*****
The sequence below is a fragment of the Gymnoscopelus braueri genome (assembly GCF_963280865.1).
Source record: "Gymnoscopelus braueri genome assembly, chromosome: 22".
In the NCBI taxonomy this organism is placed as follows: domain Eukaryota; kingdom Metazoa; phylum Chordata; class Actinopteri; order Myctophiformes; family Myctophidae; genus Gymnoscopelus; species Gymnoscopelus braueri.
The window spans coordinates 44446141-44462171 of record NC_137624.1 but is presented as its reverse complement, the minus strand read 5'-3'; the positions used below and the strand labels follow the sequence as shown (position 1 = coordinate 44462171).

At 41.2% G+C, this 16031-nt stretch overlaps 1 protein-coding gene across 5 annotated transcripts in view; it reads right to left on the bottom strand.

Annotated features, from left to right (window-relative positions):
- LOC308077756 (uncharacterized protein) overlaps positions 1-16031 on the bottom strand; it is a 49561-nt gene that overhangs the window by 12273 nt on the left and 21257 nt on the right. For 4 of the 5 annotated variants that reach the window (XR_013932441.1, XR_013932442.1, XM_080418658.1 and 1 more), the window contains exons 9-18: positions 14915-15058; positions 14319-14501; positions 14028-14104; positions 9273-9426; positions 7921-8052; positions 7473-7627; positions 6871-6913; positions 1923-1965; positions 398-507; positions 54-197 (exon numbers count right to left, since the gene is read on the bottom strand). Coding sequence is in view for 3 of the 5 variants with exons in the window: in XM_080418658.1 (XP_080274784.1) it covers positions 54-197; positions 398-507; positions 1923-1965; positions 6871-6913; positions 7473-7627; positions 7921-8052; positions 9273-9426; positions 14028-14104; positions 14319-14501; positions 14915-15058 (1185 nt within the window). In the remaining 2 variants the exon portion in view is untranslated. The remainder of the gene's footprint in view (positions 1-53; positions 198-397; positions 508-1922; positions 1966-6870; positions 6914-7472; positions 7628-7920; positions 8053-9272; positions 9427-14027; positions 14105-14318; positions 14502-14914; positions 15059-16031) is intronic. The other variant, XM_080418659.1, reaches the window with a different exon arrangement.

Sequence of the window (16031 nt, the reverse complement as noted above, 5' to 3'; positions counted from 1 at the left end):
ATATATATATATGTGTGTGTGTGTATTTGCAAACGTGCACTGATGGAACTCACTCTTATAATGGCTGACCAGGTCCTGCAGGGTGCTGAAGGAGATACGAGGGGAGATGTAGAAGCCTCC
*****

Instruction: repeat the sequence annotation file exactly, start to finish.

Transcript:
The sequence below is a fragment of the Gymnoscopelus braueri genome (assembly GCF_963280865.1).
Source record: "Gymnoscopelus braueri genome assembly, chromosome: 22".
In the NCBI taxonomy this organism is placed as follows: domain Eukaryota; kingdom Metazoa; phylum Chordata; class Actinopteri; order Myctophiformes; family Myctophidae; genus Gymnoscopelus; species Gymnoscopelus braueri.
The window spans coordinates 44446141-44462171 of record NC_137624.1 but is presented as its reverse complement, the minus strand read 5'-3'; the positions used below and the strand labels follow the sequence as shown (position 1 = coordinate 44462171).

At 41.2% G+C, this 16031-nt stretch overlaps 1 protein-coding gene across 5 annotated transcripts in view; it reads right to left on the bottom strand.

Annotated features, from left to right (window-relative positions):
- LOC308077756 (uncharacterized protein) overlaps positions 1-16031 on the bottom strand; it is a 49561-nt gene that overhangs the window by 12273 nt on the left and 21257 nt on the right. For 4 of the 5 annotated variants that reach the window (XR_013932441.1, XR_013932442.1, XM_080418658.1 and 1 more), the window contains exons 9-18: positions 14915-15058; positions 14319-14501; positions 14028-14104; positions 9273-9426; positions 7921-8052; positions 7473-7627; positions 6871-6913; positions 1923-1965; positions 398-507; positions 54-197 (exon numbers count right to left, since the gene is read on the bottom strand). Coding sequence is in view for 3 of the 5 variants with exons in the window: in XM_080418658.1 (XP_080274784.1) it covers positions 54-197; positions 398-507; positions 1923-1965; positions 6871-6913; positions 7473-7627; positions 7921-8052; positions 9273-9426; positions 14028-14104; positions 14319-14501; positions 14915-15058 (1185 nt within the window). In the remaining 2 variants the exon portion in view is untranslated. The remainder of the gene's footprint in view (positions 1-53; positions 198-397; positions 508-1922; positions 1966-6870; positions 6914-7472; positions 7628-7920; positions 8053-9272; positions 9427-14027; positions 14105-14318; positions 14502-14914; positions 15059-16031) is intronic. The other variant, XM_080418659.1, reaches the window with a different exon arrangement.

Sequence of the window (16031 nt, the reverse complement as noted above, 5' to 3'; positions counted from 1 at the left end):
ATATATATATATGTGTGTGTGTGTATTTGCAAACGTGCACTGATGGAACTCACTCTTATAATGGCTGACCAGGTCCTGCAGGGTGCTGAAGGAGATACGAGGGGAGATGTAGAAGCCTCC